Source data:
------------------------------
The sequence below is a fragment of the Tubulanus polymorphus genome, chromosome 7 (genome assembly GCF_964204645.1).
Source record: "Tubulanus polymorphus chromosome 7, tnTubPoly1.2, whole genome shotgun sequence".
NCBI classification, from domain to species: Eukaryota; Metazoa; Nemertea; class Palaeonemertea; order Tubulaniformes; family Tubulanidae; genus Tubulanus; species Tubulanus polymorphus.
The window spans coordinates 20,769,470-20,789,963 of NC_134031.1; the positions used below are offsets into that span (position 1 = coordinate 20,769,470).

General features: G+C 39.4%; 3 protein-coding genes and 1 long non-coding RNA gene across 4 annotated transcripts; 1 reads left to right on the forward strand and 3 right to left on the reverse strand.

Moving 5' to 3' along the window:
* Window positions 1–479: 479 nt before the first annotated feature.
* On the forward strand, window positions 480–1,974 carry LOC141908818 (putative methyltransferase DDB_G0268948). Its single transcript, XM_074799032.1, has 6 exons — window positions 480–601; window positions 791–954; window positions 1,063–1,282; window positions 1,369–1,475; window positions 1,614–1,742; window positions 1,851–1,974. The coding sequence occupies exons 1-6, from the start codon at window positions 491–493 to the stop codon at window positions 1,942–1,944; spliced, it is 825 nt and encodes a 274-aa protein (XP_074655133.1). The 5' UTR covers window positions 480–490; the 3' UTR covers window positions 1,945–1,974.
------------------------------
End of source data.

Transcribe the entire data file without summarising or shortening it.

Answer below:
The sequence below is a fragment of the Tubulanus polymorphus genome, chromosome 7 (genome assembly GCF_964204645.1).
Source record: "Tubulanus polymorphus chromosome 7, tnTubPoly1.2, whole genome shotgun sequence".
NCBI classification, from domain to species: Eukaryota; Metazoa; Nemertea; class Palaeonemertea; order Tubulaniformes; family Tubulanidae; genus Tubulanus; species Tubulanus polymorphus.
The window spans coordinates 20,769,470-20,789,963 of NC_134031.1; the positions used below are offsets into that span (position 1 = coordinate 20,769,470).

General features: G+C 39.4%; 3 protein-coding genes and 1 long non-coding RNA gene across 4 annotated transcripts; 1 reads left to right on the forward strand and 3 right to left on the reverse strand.

Moving 5' to 3' along the window:
* Window positions 1–479: 479 nt before the first annotated feature.
* On the forward strand, window positions 480–1,974 carry LOC141908818 (putative methyltransferase DDB_G0268948). Its single transcript, XM_074799032.1, has 6 exons — window positions 480–601; window positions 791–954; window positions 1,063–1,282; window positions 1,369–1,475; window positions 1,614–1,742; window positions 1,851–1,974. The coding sequence occupies exons 1-6, from the start codon at window positions 491–493 to the stop codon at window positions 1,942–1,944; spliced, it is 825 nt and encodes a 274-aa protein (XP_074655133.1). The 5' UTR covers window positions 480–490; the 3' UTR covers window positions 1,945–1,974.